my captured, two killed and four wounded, and "7. To prohibit the buying and selling of gold «nmo small HiiiiK and horses taken. Auexciting | and silver coin, or the notes on banks in the
my captured, two killed and four wounded, and some small arms and horses taken. An exciting chase of ten miles failed to overtake the fleeing rebels.
—Major-General Dabney H. Maury, in command of the rebel forces at Mobile, Ala., sent the following to Adjutant-General Cooper, at the war department at Richmond, Va.:
"The following despatch from Tunica, Miss., was received yesterday, dated tenth instant, from Colonel Harry Maury, commanding Fifteenth cavalry regiment: 'We dashed in yesterday above Bayou Sara on a plundering party of Yan kees, three hundred strong, and drove them to their iron-clads with great slaughter. "We brought off their wagon-trains and twenty-flve prisoners from under the broadsides of their gunboats. Only three wounded of ours.'"—Two Bridges and trcstlcwork on the Tennessee and Alabama Railroad at Caligula, near Lynnville, Tenn., were destroyed by a party of rebel cavalry under the command of the partisan Roddy.—A CannonAding between the rebel batteries on Lookout Mountain and the Union forces at Moccasin Point, took place to-day.
—In The rebel Senate, in session at Richmond, Va., Mr. Brown, of Mississippi, offered the resolution:
"Resolved, That in the present condition of the country, Congress ought, with the least practicable delay, to enact the following:
"1. To declare every white male person residing in the confederate States, and capable of bearing arms, to be in the military service of the country.
"2. To repeal all laws authorizing substitutes or granting exemptions.
"3. To authorize the President to issue his proclamation requiring all male persons claiming and receiving foreign protection to make their election within sixty days, to take up arms or quit the country.
"4. To detail from those in the military service such only as are absolutely needed in civil pursuits, having reference in making such details to competency alone.
"5. To levy a direct tax of per cent on
every kind of property, according to its value in confederate notes, including the notes themselves.
"6. To make confederate notes a legal tender in payment of debts, after the expiration of six months.
"7. To prohibit the buying and selling of gold and silver coin, or the notes on banks in the United States, or United States Treasury notes, during the war, under heavy penalties, or, in lieu thereof, to prohibit 'running the blockade' by individuals, under pain of forfeiture of the goods brought in, and imprisonment during the war.
"8. Declare these laws war measures, and make those who violate them amenable to the military courts."
—The City Council of Richmond, Va., made an appropriation of sixty thousand dollars for the purchase of a family residence for General Robert E. Lee.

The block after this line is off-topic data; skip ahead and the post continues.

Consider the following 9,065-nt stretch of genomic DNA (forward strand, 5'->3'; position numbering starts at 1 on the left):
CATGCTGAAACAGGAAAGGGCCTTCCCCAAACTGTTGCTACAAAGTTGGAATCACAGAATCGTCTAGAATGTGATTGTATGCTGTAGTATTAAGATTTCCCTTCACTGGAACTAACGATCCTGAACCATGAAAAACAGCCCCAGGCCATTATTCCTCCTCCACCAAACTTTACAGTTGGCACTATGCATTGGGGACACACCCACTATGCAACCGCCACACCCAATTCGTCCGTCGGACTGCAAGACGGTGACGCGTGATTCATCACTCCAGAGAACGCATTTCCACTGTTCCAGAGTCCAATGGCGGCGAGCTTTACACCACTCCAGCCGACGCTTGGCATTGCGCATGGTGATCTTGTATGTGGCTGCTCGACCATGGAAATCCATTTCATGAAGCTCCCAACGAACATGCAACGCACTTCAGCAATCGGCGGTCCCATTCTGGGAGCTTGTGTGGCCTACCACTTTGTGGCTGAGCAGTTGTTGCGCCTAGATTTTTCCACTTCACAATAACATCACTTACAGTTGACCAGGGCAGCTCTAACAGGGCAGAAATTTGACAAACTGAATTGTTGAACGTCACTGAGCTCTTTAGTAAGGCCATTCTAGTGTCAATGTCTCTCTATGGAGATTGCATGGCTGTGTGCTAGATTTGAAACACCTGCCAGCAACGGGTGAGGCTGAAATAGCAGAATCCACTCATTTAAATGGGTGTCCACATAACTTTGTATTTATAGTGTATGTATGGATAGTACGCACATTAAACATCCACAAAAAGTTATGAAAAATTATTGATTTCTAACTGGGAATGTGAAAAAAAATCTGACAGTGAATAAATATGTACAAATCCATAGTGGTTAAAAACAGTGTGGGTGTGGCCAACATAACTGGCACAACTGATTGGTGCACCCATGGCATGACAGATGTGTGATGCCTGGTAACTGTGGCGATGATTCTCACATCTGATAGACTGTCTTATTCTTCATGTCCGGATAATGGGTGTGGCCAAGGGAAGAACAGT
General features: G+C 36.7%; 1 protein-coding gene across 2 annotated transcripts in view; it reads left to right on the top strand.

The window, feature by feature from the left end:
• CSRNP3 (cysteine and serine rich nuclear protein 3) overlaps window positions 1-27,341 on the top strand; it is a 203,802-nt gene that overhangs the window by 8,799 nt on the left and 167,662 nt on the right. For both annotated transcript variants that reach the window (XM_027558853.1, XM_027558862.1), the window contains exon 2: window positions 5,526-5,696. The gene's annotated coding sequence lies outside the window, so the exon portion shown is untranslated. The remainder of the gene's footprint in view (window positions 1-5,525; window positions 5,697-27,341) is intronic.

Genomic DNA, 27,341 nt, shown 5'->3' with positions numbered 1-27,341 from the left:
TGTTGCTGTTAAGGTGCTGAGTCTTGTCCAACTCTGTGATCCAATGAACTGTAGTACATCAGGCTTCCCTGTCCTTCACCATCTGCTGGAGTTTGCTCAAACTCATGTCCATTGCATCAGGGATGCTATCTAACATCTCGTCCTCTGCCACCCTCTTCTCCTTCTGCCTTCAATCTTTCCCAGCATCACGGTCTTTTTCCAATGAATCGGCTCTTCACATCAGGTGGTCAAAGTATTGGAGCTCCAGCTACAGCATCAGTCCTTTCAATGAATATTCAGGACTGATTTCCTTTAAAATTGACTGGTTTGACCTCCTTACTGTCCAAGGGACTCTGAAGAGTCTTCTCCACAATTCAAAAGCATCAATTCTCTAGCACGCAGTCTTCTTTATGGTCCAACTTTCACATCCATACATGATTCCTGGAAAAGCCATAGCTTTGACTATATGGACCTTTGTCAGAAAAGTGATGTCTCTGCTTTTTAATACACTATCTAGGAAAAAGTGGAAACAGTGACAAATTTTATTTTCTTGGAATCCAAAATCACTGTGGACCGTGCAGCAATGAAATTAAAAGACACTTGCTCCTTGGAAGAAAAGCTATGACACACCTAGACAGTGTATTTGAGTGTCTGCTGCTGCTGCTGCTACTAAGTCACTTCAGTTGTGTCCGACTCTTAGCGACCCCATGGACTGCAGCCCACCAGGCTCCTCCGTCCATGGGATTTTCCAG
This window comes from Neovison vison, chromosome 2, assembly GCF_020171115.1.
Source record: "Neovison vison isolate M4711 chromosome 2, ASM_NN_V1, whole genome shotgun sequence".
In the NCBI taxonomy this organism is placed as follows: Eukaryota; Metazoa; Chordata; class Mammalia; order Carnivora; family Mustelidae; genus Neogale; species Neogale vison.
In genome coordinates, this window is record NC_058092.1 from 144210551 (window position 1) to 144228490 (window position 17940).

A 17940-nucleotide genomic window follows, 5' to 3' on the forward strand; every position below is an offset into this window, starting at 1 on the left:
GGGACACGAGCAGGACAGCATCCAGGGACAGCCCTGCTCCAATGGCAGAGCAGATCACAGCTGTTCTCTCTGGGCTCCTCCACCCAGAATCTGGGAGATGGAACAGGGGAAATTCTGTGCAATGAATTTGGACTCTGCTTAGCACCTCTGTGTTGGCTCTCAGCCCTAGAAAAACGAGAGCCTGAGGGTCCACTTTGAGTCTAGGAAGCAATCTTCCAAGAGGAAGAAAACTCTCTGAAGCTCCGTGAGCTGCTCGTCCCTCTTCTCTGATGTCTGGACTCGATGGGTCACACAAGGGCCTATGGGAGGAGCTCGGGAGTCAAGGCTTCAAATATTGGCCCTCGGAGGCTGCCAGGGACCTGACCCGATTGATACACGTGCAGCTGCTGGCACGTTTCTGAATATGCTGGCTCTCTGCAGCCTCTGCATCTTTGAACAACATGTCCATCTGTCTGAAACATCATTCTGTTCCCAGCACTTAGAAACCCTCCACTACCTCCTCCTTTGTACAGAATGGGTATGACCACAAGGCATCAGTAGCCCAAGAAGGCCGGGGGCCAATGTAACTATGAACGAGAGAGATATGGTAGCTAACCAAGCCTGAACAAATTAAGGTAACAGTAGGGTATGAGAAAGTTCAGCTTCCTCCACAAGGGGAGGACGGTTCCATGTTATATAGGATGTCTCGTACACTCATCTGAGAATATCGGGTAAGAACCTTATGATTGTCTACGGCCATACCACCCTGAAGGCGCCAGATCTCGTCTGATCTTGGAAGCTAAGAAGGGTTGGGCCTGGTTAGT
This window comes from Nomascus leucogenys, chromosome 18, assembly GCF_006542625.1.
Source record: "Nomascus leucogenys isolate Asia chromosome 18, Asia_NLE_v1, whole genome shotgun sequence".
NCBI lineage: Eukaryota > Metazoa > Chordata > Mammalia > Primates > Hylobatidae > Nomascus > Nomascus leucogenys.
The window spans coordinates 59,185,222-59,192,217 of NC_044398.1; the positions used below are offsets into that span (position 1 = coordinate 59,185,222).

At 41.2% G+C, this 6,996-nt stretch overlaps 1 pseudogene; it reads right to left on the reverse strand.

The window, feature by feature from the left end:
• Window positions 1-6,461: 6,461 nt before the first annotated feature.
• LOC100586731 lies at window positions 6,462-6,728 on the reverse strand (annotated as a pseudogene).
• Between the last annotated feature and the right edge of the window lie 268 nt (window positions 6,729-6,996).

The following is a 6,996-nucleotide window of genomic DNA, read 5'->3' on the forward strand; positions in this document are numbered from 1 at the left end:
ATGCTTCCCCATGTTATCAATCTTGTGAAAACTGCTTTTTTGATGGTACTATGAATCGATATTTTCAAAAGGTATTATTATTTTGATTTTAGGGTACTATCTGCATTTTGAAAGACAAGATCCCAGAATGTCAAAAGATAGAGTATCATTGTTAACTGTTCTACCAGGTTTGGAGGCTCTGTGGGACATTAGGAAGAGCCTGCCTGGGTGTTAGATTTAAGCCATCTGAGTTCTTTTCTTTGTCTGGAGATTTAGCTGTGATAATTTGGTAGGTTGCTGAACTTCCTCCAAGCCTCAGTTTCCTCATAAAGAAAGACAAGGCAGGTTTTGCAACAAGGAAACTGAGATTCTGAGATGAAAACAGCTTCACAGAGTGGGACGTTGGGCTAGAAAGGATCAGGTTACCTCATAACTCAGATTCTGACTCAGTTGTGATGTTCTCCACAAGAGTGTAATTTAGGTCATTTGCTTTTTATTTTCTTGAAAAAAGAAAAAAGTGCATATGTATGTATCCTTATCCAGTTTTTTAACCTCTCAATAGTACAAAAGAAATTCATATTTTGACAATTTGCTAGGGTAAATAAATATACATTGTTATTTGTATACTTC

November -13.— A skirmish took place near Natchez, Miss., between company H, of the Seventy-first Illinois regiment, and a few volunteers of the Sixth Mississippi regiment of loyal colored troops, and the rebel cavalry under Adams and Mosby. The circumstances are as follows: The wagons of the above command were sent out for forage, the company just designated was detailed as an escort, and left camp at seven A.m. After proceeding about one mile and a half a small force of rebels was seen, the company halted, and a messenger was despatched to inform the commanding officer, and report for instructions. Immediately on receipt of the news, Colonel Smith took the camp-guard and proceeded out on the Washington road, came up to where the foraging party had halted, and ordered it forward. [It is necessary here to state that this road leads to a village, bearing the same name, some six miles distant from this place, and two miles out it intersects the Palestine road, both of which run quite close together for a mile or more.] Both commands marched on to the "forks," when it was decided that Captain O. H. Hitchcock, with his company, should proceed with the train toward Palestine, as was originally intended. Colonel Smith, taking the guard, followed the other road, and after marching more than a mile ordered a halt, and threw out a picket still farther on, as the rebels had been there but a few moments before. Presently a volley was heard, then another, and still another. He immediately "doublequicked" his men back, but arrived too late to participate in the engagement. Lieutenants Richards and Green, who were some distance in advance of the train, on horseback, met a squad of eight or ten cavalry coming around a bend in the road at full speed. They therefore fell back, hotly pursued by the rebels, who, when they